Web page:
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Buzz Bits: Dow, Nasdaq Get Big Boost


Your daily Buzz highlights...


Editor's Note: This is a small sample of the content available on the Buzz and Banter.

Earnings Report - MV News

  • Juniper (PNPR) reports 2Q revs of $567.5 mln vs $567.2 mln cons. The company is not reporting earnings at this time, as its investigation of stock option grants is not complete.
  • Lam Research (LRCX) reported 4Q EPS of $0.84 (in-line) on revs of $525.6 mln vs $507.1 mln cons. Gross margin was 52.2% vs 50.2% q/q. Orders were +23% to $640 mln.
  • Qualcomm (QCOM) reports 3Q pro forma EPS of $0.42 (inline) on revs of $1.95 bln (inline). The company guides 4Q EPS to $0.39-$0.41 vs. $0.42 cons on revs of $1.88 bln-$1.98 bln vs $1.99 bln cons.
  • Motorola (MOT) reported 2Q EPS of $0.33, unclear if comparable to $0.29 cons, on revs of $10.88 bln vs $10.13 bln cons.
  • Intel (INTC) reported 2Q EPS of $0.15 vs $0.13 cons on revs of $8.01 bln vs $8.22 bln cons.
  • eBay (EBAY) reported 2Q EPS of $0.14 (in-line) on revs of $1.41 bln (in-line). Listings totaled 596 mln.
  • Yum! Brands (YUM) reported 2Q EPS of $0.68 vs $0.62 cons on revs of $2.18 bln (in-line).
  • Washington Mutual (WM) reports 2Q EPS ex-items of $0.94 vs. $0.93 cons on revs of $3.64 bln vs. $3.78 bln cons.
  • Kinder Morgan (KMI) reports 2Q EPS of $1.05 vs. $1.02 cons on revs of $2.85 bln. The company reaffirms full year EPS is expected to meet $5.00 vs. $4.97 cons.
  • Apple (AAPL) reported 3Q EPS of $0.54 vs $0.44 cons on revs of $4.37 bln vs $4.39 bln cons. Gross margin was 30.3%.

Bell Buzz - Todd Harrison - 3:34 PM

  • Is it real...or is this just like the quarter-end mark?

  • Fed fund futes are still pricing in a 60% probability of an August rate hike.

  • The irony of the whole "to hike...or not to hike" debate is that everyone--from the press to my sales coverage--is saying that it's a bovine friendly. History doesn't support that claim.

  • Can you feel the beat within my heart? Can you see my love shine through the dark?

  • While I've been on the street for sixteen years, I'm still shocked at times with what passes as value added financial commentary. That's not a dig--I think it's an opportunity.

  • I'm luggin' some JP Morgan puts home (initiated in here) and will trade 'em with a trailing stop. I don't foresee upside gap risk (given today's earnings/move) and it "fits" with my current "make 'em to take 'em" approach.

  • Please put the wouldas, couldas and shouldas away--they're not gonna help you with the next best trade.

  • If you're diggin' the 'Ville, please help us spread the word. We'll be happy to set your entire network up with a gratis trial on your behalf.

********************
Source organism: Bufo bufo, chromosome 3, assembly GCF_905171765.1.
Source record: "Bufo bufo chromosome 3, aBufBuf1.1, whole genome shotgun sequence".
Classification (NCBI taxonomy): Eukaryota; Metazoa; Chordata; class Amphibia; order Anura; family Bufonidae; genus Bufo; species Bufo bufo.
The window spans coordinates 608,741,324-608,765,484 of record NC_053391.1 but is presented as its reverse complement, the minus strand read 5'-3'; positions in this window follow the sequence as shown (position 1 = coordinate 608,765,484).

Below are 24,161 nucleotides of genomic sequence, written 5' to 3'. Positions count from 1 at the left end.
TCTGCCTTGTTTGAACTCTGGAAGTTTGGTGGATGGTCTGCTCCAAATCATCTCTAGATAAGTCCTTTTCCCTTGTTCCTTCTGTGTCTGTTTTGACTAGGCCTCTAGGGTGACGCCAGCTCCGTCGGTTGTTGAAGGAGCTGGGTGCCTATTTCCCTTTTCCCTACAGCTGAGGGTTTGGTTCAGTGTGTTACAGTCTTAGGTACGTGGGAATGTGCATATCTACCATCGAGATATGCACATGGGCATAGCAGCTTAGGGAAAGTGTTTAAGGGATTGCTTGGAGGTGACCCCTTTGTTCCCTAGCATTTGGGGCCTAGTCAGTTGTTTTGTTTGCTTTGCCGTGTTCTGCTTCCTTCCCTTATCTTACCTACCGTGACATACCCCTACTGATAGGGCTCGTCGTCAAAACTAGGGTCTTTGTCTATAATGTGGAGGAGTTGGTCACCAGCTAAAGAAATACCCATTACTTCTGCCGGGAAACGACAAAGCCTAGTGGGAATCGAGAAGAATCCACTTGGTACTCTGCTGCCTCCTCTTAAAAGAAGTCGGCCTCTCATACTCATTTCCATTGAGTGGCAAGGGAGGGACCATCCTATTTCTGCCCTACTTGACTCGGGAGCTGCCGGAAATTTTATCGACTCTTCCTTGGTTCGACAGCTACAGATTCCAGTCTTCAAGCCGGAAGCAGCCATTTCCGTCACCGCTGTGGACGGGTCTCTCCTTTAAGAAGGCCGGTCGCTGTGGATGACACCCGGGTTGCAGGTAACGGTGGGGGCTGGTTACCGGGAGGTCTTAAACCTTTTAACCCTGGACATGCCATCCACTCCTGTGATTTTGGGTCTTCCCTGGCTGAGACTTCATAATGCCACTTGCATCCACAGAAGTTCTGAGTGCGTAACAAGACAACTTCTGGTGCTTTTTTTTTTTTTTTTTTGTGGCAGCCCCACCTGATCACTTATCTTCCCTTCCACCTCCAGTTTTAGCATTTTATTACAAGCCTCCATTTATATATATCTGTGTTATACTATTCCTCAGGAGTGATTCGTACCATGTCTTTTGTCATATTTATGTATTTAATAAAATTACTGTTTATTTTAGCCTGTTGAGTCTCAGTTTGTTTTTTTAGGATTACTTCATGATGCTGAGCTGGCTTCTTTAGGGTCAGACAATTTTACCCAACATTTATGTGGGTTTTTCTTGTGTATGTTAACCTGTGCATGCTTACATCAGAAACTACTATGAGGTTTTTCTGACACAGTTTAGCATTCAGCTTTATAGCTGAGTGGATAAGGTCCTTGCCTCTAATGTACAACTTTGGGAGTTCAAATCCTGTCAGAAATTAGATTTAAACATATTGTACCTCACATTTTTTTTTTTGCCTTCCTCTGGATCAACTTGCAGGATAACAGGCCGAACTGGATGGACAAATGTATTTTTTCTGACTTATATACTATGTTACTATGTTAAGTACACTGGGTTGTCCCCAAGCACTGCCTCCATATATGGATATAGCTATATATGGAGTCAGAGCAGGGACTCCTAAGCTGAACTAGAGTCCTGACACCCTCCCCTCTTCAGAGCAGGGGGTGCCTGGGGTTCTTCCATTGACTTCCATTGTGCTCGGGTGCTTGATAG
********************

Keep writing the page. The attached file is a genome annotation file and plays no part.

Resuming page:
Position in JPM

Kiss Me Twice, Kiss Me Deadly - Jeff Macke - 2:54 PM

As I've long suspected, you can learn everything you ever need to know from 80's and 90's pop/ rock music lyrics. This week's evidence for my ground-breaking theory comes from Target (TGT) corporation and leather clad rocker Lita Ford's hit, "Kiss Me Deadly."

Target kissed investors once last April, when the company missed EPS estimates for the first time in memory. I bought the dip, if only reputationally, by pondering the stock from the long side multiple times on Fast Money. Well, late Monday Target kissed us twice and it was deadly as the company took down sales estimates to 3-5% after confirming the prior 4-6% outlook just 2 weeks prior (as noted in the Retail Roundup).

The stock is down to the mid-40's, losing grip with the $50 area it had been drifted about since April. A second warning so soon after not just April but the guidance from two weeks ago raises a major Red Flag. I could have saved a lot o' trouble if I'd just listened to Lita. For more on my pop/rock = life theory, come to MiM3 where daring Minyans will discover that I do, indeed, "smell like I sound."

From Slick - Ryan Krueger - 2:14 PM

From "Slick," my best childhood pal, now in the business of refining gasoline and his golf swing, I quote: "Getting crude is NOT a problem. There is a bunch of oil in storage for refineries with no intention of ever running it." I'm leaving out the numbers, replaced by "a bunch," but it's safe to say it raised my eyebrows."

If you can buy in the cash market as it comes out of the pipeline and immediately sell it in the futures market at a higher price (I gotta dog and his name is Contango), it's a risk free trade for those with storage. That's not quite the "end of oil" tight market that some would have you believe exists. If there is far too much of it than is needed, who in the world would buy it at a higher price for a future delivery? A trend-following trader me thinks.